2021 Esmée Fairbairn Collections Fund awardees
We’re delighted to announce the 2021 recipients of funding from the Esmée Fairbairn Collections Fund. Through our 11 years of running the fund so far, we’ve given out over £11 million in grants to 162 projects.
In 2021 we ran two rounds of funding. In response to changing needs from museums during the pandemic, we offered grants for two purposes, both up to £90k over around two years.
Museums applied to either:
- Test new, ambitious, creative collections engagement that has a social impact; or
- Use experience of participatory practice to develop new models of collections engagement with communities living with the impact of the Covid-19 pandemic.
Successful projects awarded December 2021
Bristol Museum & Art Gallery, £89,915 for “Extinction Silences: exploring legacies of colonial violence and new ecological possibilities”, a project to develop a new model of collaborating with Bristol communities impacted by legacies of colonisation and young environmental activists, to examine silenced colonial histories of ecological crisis.
Dulwich Picture Gallery, £86,767 for “Community-led action research at Dulwich Picture Gallery: discovering new ways for Old Master paintings to connect and speak to contemporary society”, an action learning project to build connections with local communities to uncover key themes previously unexplored with the collection.
Dundee Industrial Heritage, £55,000 for “Creative Communities Network: A New Approach to Involving Communities in Interpretation and Collections Planning”, a project to create a network of partners to connect young people and people with disabilities with collections related to arctic exploration, and work with them to feed into planning, development and delivery of a new climate change gallery.
National Museums Northern Ireland, £80,187 for “Global Voices Local Choices” to bring diverse cultures and perspectives into NI local and national museums, empowering people to make choices relating to world cultures collections and how they are interpreted.
Royal Pavilion & Museums Trust, £50,000 for “Discovering our Dioramas: Understanding our natural world at the Booth Museum”, a project to address the challenge of climate change in the 21st century using a unique bird diorama collection and the work of 19th century collector Edward Booth.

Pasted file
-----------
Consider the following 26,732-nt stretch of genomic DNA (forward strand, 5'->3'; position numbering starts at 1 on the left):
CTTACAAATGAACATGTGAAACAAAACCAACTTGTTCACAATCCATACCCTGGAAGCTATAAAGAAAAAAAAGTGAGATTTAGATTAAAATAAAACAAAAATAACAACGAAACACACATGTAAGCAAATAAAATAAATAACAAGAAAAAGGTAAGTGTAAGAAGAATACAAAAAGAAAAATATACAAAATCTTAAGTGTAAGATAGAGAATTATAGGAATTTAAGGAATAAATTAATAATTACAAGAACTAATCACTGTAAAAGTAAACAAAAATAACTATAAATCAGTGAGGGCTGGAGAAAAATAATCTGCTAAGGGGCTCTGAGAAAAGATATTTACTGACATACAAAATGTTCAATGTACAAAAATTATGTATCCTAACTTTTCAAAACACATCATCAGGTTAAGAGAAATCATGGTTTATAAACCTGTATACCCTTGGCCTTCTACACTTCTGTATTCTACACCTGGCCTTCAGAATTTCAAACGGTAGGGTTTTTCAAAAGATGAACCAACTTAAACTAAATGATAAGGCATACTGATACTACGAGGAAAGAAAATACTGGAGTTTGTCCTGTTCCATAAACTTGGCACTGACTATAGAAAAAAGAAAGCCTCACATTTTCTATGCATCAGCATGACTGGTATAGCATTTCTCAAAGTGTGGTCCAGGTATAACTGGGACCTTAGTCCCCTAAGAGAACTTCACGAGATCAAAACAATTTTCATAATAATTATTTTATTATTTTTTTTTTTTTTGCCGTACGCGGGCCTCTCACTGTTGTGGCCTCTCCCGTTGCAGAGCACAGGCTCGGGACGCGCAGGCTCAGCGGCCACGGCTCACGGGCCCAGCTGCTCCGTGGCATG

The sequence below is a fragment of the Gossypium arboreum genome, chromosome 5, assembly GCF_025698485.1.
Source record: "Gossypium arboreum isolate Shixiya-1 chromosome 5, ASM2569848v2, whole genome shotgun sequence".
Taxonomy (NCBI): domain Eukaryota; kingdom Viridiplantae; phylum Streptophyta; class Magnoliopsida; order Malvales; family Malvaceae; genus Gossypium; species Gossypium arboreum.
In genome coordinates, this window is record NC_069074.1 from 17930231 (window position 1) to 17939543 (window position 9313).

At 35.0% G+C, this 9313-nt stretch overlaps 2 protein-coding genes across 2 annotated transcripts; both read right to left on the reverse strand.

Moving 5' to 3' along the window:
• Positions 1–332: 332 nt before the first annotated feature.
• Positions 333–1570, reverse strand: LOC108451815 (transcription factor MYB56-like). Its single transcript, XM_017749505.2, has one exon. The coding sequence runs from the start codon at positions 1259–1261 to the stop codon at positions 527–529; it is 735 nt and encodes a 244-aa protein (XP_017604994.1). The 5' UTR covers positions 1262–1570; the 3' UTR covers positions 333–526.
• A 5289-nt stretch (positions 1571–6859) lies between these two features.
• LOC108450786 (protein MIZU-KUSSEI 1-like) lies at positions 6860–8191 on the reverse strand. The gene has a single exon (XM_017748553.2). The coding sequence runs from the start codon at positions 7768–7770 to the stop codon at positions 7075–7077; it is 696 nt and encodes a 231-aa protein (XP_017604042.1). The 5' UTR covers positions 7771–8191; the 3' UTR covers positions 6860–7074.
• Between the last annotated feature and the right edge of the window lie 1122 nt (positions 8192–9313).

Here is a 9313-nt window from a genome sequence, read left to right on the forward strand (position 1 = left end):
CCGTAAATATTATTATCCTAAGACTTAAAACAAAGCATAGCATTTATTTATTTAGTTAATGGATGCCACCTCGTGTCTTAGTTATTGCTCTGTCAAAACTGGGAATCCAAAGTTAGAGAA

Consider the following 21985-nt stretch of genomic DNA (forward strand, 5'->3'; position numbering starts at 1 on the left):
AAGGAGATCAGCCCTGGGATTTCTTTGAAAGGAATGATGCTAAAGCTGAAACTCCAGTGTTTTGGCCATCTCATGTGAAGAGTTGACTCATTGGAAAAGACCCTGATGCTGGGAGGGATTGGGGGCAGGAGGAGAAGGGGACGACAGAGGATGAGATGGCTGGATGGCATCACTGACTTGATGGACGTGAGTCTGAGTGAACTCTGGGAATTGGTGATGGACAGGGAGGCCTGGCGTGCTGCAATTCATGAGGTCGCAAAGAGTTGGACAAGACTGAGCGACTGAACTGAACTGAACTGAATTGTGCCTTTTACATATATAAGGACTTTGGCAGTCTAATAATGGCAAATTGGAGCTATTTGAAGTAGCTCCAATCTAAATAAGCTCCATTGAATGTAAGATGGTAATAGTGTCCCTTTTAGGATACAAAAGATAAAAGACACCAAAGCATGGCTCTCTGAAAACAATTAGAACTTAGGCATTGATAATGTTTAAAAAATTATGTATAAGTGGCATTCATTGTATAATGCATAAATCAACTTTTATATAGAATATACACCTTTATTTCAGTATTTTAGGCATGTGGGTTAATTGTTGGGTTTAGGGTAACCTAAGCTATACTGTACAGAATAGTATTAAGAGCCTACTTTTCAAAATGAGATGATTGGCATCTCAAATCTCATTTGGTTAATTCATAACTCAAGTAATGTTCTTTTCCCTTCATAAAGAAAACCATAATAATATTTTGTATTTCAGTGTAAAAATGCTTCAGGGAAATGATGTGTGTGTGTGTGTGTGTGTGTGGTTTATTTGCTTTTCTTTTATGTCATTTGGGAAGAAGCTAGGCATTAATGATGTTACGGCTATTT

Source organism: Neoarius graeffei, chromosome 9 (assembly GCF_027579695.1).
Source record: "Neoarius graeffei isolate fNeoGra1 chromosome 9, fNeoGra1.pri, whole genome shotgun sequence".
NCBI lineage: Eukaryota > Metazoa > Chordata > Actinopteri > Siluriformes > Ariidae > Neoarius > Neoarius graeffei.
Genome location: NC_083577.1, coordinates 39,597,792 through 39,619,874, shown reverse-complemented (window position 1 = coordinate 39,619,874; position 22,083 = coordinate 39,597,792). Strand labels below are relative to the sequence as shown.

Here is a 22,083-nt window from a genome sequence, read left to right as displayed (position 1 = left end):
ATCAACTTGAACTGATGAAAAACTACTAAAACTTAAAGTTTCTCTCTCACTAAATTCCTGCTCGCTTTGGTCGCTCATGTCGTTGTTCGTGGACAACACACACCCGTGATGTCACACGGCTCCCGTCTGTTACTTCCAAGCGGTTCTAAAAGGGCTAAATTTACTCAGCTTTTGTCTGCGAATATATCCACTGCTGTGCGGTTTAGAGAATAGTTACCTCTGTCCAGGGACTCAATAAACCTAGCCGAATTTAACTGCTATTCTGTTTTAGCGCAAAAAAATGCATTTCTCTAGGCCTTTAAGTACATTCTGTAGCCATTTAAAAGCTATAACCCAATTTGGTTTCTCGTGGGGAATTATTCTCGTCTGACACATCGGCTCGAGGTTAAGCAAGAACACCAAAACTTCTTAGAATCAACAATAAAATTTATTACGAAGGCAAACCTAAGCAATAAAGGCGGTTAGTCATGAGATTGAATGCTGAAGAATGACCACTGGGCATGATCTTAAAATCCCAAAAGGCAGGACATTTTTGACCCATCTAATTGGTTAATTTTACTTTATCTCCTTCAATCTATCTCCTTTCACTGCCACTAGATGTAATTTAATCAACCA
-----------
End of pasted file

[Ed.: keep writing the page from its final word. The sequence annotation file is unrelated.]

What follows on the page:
Salisbury Museum, £87,828 for “Fashioning Our World: exploring historic fashion to inspire a sustainable future”, a project to create a new model of working with young people to explore sustainability through historical fashion collections and share this model with the wider museum sector.
Shrewsbury Museum & Art Gallery, £90,000 over 24 months for “Readying our Collections, Engaging Audiences and Delivering Social Impact”, to use social prescribing to reduce loneliness and isolation through work with archaeology and prehistory collections.
The Hunterian, £90,000 for “Power in this Place: Unfinished Conversations”, a project to embed anti-racist, participatory approaches that will create opportunities for engagement, debate and reflection that have positive impact on participants.
The Scottish Crannog Centre, £54,470 for “Engaging Vulnerable Women and Families in Perthshire with Prehistoric Pottery Collections”, to deliver a series of community engagement activities to vulnerable women and families inspired by the collections, and to co-curate with them.
UCL Culture, £63,780 for “Tutankhamun the Boy: Growing Up in Ancient Egypt” a project to facilitate child-led exploration of childhood at the ancient site of Amarna through the lens of childhood today both in modern Amarna and East London.
Successful projects awarded July 2021
Glynn Vivian Art Gallery, £90,000 for “Swansea Stories”, a project to use its collections relating to Swansea to create more truthful, inclusive “cultural memories” for the people of Swansea.
Hastings Museum & Art Gallery, £84,480 for “Democratising the collections for the 21st Century”, a project to develop a new model of working with communities to establish community participation in museum decision-making. Participants will undertake a collections review and rationalisation, reinterpretation, and contemporary collecting.
Paxton Trust, £90,000 for “Parallel lives, worlds apart”, exploring historical slavery-related collections at Paxton House and connecting 21st century lives and African, Caribbean and other minority diaspora communities.
Seven Stories: The National Centre for Children’s Books, £89,815 for “Whose books are these anyway?”, using co-curation of their children’s literature collection to empower children and young people to interrogate and shape the landscape of children’s books.
St Paul’s Cathedral, £90,000 for “Challenging History”, a community engagement project bringing poly-vocal narratives to the interpretation of St Paul’s Cathedral’s monuments and imperial connections. It will build meaningful relationships with a wider and more diverse audience and enhance understanding of the collection.
Tullie House Museum and Art Gallery Trust, £89,350 for “Once Upon a Planet”, a project to use natural science collections to inspire, engage and advocate around the climate crisis through people-centred engagement, with a particular focus on young people and primary school aged children.
Wolverhampton Arts and Culture, £65,000 for “Living with Difference”, a project using its contemporary Black art and historic world collections to facilitate conversations around identity, home, belonging and heritage in a multicultural city.
Image: Bristol Museum and Art Gallery, Tiia Monto, CC-BY-SA 4.0